The interviews with Patrick McCaslin can be read here: 2000 Transcription, 2001 Transcription
Patrick McCaslin was born in 1941 in Elwood City, Pa., and attended Geneva College graduating with a Bachelor's degree in pre-med. Always wanting to fly, he joined the Air Force to become a pilot, completing Officer Training School at Lackland AFB, Texas, and navigator training at James Connelly AFB, Waco, Texas. He met his wife there and was married at the time he graduated in February of 1965. Following, went to Mather AFB, Calif., for training as a bombardier, and Castle AFB, Calif., for crew training in B-52s. In February 1966, he proceeded to his first operational assignment at Minot AFB. In late 1968, he left for pilot training at Laredo AFB, Texas, selecting an OV-10 forward air control aircraft, and then to transition training in Fort Walton Beach, Fla., in 1970. He completed water survival training at Homestead AFB, Fla., and then transferred to Southeast Asia in June 1971.
McCaslin returned to the United States as an instructor pilot for four years at Williams AFB, Ariz. He attended the Air Command and Staff College at Maxwell AFB, Ala., and was assigned to Oklahoma City, Okla., as a squadron commander in charge of a recruiting squadron for three years. In 1979, he was assigned to the Pentagon in the programs directorate for four years; then to Army War College in Carlisle, Pa., for a year; then to San Antonio as the director of programs in Headquarters, Air Training Command for two years; then to Bergstrom AFB, Texas, in the 12th AF Headquarters as director of programs for two years. In 1988, he went to Monterey, Calif., to learn Spanish, prior to his assignment in 1989 as the chief of the military assistance group in Lima, Peru, responsible for the military-end of the drug war. In 1991 he returned to the U.S. and retired at Bergstrom AFB, Texas, with the rank of Colonel.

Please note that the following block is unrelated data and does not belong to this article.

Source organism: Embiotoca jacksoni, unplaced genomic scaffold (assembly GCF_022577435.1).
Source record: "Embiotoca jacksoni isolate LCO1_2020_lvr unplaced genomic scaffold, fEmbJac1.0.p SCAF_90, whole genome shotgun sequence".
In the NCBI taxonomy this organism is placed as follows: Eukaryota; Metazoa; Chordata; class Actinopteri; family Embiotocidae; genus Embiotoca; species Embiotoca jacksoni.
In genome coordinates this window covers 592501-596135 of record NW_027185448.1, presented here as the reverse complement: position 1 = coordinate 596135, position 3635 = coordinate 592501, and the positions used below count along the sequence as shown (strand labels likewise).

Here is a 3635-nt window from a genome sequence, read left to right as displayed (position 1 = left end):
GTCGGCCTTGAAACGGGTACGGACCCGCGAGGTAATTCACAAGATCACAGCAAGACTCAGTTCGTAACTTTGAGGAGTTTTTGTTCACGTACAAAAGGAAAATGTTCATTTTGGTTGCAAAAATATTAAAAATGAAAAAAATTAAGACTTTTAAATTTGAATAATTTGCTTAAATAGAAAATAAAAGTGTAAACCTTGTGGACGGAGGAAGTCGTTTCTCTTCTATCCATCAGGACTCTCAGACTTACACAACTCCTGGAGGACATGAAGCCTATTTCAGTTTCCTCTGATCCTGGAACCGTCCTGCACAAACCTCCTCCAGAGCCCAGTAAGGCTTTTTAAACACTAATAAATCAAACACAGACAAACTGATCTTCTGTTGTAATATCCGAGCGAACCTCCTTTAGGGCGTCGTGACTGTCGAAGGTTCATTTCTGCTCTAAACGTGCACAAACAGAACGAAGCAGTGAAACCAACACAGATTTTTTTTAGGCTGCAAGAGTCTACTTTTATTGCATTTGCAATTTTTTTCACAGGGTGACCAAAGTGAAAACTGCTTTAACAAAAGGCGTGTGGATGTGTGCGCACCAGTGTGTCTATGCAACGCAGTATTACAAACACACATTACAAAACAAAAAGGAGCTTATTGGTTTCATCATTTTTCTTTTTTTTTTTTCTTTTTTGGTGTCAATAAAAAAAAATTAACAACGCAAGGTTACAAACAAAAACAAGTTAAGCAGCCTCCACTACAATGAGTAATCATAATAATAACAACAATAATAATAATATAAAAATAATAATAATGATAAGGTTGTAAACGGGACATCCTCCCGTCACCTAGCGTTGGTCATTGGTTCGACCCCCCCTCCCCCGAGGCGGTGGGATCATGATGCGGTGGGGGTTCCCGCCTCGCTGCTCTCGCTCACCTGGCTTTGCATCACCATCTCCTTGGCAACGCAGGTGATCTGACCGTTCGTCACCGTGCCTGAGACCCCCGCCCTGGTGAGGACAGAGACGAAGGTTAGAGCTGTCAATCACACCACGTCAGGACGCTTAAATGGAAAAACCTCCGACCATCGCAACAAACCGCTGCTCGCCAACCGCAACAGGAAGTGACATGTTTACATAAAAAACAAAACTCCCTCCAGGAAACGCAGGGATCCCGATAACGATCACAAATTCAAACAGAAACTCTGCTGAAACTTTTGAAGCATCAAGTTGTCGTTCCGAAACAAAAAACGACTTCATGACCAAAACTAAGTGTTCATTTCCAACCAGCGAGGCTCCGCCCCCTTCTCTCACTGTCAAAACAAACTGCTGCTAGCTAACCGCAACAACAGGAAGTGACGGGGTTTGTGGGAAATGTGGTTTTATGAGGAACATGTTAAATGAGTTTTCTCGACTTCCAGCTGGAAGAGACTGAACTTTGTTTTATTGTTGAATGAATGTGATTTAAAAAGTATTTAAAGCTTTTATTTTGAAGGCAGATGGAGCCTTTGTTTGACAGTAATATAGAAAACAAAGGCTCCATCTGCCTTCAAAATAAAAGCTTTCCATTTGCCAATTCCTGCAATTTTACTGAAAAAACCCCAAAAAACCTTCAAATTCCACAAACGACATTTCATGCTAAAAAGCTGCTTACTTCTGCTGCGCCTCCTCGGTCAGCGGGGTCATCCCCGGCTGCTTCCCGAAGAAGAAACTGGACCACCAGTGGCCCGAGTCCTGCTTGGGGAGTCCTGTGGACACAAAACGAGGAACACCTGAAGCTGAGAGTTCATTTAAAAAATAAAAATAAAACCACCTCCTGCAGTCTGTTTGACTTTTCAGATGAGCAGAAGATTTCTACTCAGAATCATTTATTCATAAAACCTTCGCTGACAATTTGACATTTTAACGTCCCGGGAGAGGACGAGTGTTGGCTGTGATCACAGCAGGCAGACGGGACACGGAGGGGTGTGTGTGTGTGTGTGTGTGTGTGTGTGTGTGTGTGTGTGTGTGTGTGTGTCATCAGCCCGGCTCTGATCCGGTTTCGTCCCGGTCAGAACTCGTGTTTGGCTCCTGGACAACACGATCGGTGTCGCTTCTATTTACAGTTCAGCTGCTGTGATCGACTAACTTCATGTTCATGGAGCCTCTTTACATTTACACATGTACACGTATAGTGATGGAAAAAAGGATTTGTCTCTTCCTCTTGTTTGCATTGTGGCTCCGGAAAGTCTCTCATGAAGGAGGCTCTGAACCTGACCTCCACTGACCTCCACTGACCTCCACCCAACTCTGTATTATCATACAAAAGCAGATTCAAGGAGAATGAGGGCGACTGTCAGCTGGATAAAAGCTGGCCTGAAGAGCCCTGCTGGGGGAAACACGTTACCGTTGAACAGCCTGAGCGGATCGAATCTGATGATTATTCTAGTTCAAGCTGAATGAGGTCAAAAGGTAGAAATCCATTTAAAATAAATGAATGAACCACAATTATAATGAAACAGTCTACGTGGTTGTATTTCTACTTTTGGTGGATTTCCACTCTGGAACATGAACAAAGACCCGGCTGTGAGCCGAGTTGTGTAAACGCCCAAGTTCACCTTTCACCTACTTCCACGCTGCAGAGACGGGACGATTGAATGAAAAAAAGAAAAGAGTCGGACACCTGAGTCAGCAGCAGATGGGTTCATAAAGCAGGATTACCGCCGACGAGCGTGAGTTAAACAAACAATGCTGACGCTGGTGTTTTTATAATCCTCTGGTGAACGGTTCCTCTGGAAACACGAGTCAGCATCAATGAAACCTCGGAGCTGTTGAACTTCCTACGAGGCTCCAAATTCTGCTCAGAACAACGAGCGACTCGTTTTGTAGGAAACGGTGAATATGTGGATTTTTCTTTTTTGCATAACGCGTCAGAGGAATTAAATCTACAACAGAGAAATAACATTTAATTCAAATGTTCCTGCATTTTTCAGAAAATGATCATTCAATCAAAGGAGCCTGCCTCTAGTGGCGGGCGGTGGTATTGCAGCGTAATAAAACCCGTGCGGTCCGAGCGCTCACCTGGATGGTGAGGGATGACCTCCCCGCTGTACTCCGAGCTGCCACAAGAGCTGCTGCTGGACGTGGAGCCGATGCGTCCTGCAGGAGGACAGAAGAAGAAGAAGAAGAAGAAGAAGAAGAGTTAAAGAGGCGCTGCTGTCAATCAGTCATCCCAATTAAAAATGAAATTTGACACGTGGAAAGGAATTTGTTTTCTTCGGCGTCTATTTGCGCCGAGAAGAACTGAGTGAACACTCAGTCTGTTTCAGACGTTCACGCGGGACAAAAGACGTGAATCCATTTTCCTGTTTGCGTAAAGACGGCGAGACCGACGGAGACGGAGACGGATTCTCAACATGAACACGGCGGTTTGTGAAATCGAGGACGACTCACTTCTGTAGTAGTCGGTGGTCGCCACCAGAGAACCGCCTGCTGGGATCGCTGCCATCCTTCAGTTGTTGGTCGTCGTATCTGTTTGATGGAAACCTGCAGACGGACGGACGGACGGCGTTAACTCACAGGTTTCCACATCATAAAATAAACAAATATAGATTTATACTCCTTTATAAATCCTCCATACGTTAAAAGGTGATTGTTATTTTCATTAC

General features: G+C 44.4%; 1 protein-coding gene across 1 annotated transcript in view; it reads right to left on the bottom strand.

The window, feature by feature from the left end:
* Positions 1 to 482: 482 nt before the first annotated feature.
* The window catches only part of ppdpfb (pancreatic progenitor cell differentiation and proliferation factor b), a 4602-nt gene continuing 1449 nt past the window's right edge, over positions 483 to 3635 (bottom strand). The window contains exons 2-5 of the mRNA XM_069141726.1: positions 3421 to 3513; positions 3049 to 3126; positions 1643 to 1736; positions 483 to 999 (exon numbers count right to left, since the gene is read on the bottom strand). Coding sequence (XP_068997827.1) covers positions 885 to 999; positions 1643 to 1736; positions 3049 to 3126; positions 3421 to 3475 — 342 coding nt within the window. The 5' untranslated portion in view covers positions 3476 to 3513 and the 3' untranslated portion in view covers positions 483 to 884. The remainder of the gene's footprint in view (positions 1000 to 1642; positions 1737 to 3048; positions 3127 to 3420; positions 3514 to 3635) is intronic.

During the UFO events, McCaslin (seated in the lower flight deck facing aft) was monitoring the communications via his headset and flight-following the B-52 on radar. He requested that Richey switch the radar mode to Station Keep, turn on the 35mm radarscope camera, and continued communicating the position of the UFO to the pilots during the air-radar encounter. He attended the crew debriefing later in the morning in the office of Gen. Holland, and was not interviewed during the official investigation. Several days following the events, he was invited to participate in a meeting at 5th BMW headquarters with several Air Force officers who had apparently arrived from Washington D.C., to review the B-52 radarscope film.